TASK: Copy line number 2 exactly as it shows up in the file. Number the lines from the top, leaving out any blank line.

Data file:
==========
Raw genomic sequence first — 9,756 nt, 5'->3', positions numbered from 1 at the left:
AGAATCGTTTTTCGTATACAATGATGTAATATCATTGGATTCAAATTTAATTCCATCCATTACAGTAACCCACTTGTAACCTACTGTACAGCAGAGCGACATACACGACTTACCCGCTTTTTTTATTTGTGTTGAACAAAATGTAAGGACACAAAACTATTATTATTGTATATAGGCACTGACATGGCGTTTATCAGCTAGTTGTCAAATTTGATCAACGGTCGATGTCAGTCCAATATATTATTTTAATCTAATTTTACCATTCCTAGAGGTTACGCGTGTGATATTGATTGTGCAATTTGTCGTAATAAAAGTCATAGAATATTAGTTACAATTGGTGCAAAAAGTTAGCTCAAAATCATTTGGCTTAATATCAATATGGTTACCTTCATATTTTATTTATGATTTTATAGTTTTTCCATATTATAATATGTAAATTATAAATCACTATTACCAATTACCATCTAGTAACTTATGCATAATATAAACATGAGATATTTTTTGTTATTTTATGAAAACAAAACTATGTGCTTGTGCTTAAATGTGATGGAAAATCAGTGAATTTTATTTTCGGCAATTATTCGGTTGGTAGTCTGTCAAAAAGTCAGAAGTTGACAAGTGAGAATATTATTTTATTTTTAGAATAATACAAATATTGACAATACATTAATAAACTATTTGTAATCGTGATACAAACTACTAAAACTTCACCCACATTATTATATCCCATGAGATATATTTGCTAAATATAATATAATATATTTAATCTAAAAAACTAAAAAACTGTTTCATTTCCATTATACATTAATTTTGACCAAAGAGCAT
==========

AGAATCGTTTTTCGTATACAATGATGTAATATCATTGGATTCAAATTTAATTCCATCCATTACAGTAACCCACTTGTAACCTACTGTACAGCAGAGCGACATACACGACTTACCCGCTTTTTTTATTTGTGTTGAACAAAATGTAAGGACACAAAACTATTATTATTGTATATAGGCACTGACATGGCGTTTATCAGCTAGTTGTCAAATTTGATCAACGGTCGATGTCAGTCCAATATATTATTTTAATCTAATTTTACCATTCCTAGAGGTTACGCGTGTGATATTGATTGTGCAATTTGTCGTAATAAAAGTCATAGAATATTAGTTACAATTGGTGCAAAAAGTTAGCTCAAAATCATTTGGCTTAATATCAATATGGTTACCTTCATATTTTATTTATGATTTTATAGTTTTTCCATATTATAATATGTAAATTATAAATCACTATTACCAATTACCATCTAGTAACTTATGCATAATATAAACATGAGATATTTTTTGTTATTTTATGAAAACAAAACTATGTGCTTGTGCTTAAATGTGATGGAAAATCAGTGAATTTTATTTTCGGCAATTATTCGGTTGGTAGTCTGTCAAAAAGTCAGAAGTTGACAAGTGAGAATATTATTTTATTTTTAGAATAATACAAATATTGACAATACATTAATAAACTATTTGTAATCGTGATACAAACTACTAAAACTTCACCCACATTATTATATCCCATGAGATATATTTGCTAAATATAATATAATATATTTAATCTAAAAAACTAAAAAACTGTTTCATTTCCATTATACATTAATTTTGACCAAAGAGCAT